How to Be an Eco Friendly Traveler

Environment Friendly Living

This month, we’re diving into


Plastic Free July,


a time where we can finally shine the light on plastic consumption like the fluorescent bulb at a department store changing room. Talking about plastic consumption isn’t pretty, can be uncomfortable, and at times shows flaws in ourselves that we didn’t even know we had (

Oh hello there, dimples!

). And while we’re at it, why stop at plastic? Let’s hit a few key areas of where humans tend to be incredibly sloppy when it comes to travel.

The travel industry in particular deserves a nose-bop (or if you ask the ocean, a face-punch) when it comes to waste production. It encourages single use plastics like disposable packaging, increased CO2 emissions, and often when we visit developing countries, we do more environmental damage than good. And while I’m no environmental saint,

something I’ve documented at length

, I do try to be an eco

conscious traveler

instead of a mindless consumer when I hit the road.

Fortunately, there are ways to cut down your plastic usage and green your travel style. Try one thing on the list that stands out, or try them all. Either way, you’re taking a step to become less of an environmental slob.

I’m thinking of making an entire series about cutting down plastic usage and waste, as it’s one of my biggest passions and challenges lately. If this interests you, please give me a shout in the comments or shoot over an email.

(Read:

Is Minimalism the Love Child of Long Term Travel?

)

How to be an eco friendly and green traveler - tips for traveling sustainably.

The #1 Way to Be Green: Refuse

The best way to green your travel?

Refuse the plastic or waste in the first place.

This applies to everything from hotel toiletries to airplane water bottles. If you refuse it, the demand for the production is decreased. We can’t halt the production of junk, plastic, single-use items, but we can stop the need to create it.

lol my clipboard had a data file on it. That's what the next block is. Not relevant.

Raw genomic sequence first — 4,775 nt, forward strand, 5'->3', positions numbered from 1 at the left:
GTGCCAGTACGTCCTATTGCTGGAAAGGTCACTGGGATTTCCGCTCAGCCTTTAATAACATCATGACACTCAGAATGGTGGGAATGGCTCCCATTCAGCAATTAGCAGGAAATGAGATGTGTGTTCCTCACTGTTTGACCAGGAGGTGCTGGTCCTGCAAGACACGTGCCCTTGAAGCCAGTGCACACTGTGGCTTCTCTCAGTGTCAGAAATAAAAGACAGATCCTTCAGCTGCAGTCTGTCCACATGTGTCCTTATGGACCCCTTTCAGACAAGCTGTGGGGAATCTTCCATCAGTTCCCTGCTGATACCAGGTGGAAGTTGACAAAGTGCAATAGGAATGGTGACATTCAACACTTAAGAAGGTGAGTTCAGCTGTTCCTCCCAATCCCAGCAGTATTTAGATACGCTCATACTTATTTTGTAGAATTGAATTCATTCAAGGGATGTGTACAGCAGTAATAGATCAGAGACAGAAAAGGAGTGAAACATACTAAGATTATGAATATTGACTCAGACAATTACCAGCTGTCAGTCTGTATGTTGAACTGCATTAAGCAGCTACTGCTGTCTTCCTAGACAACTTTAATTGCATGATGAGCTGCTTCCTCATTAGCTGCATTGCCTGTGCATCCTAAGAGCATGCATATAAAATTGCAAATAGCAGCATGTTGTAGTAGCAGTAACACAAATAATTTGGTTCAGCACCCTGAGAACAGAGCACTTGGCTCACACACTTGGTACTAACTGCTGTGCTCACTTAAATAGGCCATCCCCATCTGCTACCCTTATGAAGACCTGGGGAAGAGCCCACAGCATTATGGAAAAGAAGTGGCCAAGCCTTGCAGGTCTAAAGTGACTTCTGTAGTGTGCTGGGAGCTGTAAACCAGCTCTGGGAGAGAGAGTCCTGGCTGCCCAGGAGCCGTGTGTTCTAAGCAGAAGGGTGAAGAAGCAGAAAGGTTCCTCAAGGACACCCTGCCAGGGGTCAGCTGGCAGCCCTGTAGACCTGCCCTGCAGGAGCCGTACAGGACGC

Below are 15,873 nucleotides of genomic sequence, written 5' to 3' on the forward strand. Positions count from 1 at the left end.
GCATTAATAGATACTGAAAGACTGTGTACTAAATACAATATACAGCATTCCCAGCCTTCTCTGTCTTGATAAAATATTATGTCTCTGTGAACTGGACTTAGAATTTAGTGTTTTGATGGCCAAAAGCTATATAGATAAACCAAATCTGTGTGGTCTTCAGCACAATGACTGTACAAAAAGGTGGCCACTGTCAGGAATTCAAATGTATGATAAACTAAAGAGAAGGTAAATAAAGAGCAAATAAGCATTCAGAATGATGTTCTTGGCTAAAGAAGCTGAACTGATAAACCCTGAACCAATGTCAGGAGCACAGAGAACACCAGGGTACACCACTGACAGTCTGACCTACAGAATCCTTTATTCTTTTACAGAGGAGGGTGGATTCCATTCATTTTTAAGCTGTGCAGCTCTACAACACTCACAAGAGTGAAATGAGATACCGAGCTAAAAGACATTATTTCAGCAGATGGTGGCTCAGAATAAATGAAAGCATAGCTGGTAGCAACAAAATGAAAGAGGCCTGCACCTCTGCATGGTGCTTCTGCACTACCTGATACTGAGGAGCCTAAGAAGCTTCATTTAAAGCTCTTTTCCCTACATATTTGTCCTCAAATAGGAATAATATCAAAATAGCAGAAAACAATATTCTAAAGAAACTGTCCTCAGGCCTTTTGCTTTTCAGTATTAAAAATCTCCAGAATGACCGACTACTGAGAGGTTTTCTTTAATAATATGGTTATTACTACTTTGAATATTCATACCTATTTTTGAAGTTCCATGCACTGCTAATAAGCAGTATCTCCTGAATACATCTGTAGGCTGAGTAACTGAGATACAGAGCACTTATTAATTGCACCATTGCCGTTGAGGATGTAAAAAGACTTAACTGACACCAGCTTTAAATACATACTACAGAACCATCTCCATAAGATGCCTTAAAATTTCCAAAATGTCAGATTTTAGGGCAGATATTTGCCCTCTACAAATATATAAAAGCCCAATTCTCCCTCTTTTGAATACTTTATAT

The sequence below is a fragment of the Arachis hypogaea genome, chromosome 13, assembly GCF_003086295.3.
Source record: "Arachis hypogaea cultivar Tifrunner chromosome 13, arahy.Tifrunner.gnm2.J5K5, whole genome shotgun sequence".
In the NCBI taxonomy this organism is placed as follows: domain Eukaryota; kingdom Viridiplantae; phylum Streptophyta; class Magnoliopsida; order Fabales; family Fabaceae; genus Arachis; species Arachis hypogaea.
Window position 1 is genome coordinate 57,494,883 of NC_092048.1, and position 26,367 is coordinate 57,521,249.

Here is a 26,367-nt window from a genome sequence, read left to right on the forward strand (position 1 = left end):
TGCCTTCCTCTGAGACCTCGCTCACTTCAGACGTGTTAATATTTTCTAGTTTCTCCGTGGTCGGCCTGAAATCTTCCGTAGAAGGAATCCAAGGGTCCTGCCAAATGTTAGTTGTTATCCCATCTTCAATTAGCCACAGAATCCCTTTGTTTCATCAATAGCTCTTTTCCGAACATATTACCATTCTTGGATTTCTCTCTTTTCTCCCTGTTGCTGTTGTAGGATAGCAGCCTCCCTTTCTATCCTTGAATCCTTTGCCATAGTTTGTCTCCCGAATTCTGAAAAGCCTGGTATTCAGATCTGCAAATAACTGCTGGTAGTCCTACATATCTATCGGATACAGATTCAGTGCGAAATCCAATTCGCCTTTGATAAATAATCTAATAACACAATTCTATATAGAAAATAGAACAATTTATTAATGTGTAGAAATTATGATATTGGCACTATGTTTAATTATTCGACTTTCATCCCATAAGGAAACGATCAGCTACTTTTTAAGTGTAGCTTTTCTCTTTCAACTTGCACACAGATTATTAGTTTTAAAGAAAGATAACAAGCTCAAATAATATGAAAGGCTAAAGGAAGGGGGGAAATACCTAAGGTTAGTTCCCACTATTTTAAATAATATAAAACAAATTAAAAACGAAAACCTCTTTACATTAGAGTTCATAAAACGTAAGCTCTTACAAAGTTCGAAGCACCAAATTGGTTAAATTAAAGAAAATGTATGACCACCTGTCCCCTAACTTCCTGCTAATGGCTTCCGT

What to Pack

Stainless Steel Water Bottle Or Compact Bottle

I love the


Klean Kanteen stainless steel water bottle


and get questions about it from people who see it in public constantly — who knew a water bottle could be such a conversation starter? It’s durable and contains zero plastic so you don’t have to worry about leaving water in it for a long period of time. Many steel water bottles are lined with plastic, something to consider if you’re purchasing a new one.

If you are backpacking or don’t have much space in your luggage, consider getting a


collapsible bladder


that you can fill up as needed and fold up for storage. It’s a little more inconvenient to drink out of, but does the job.

Coffee Cup

Did you know that many single use coffee cups are lined in plastic? Disposable coffee cups are a nightmare to recycle since they’re often made up of both plastic and paper.

If I have enough space, I pack my


Keep Cup


, a glass and silicone coffee cup that can fit under any coffee machine (the large version isn’t). So far I have no complaints. It’s leak-proof, sturdy, and easy to throw into a bag. You can customize the colors of the cup online.

Compact Reusable Bag

Reusable bags have always been a beautiful thing, but


bags that fold up into themselves


? Revolutionary. These bags can be chucked into your luggage or clipped to your purse to become useful at any moment. I use them to store dirty laundry, buy groceries, and as a beach bag in daily life and on the road.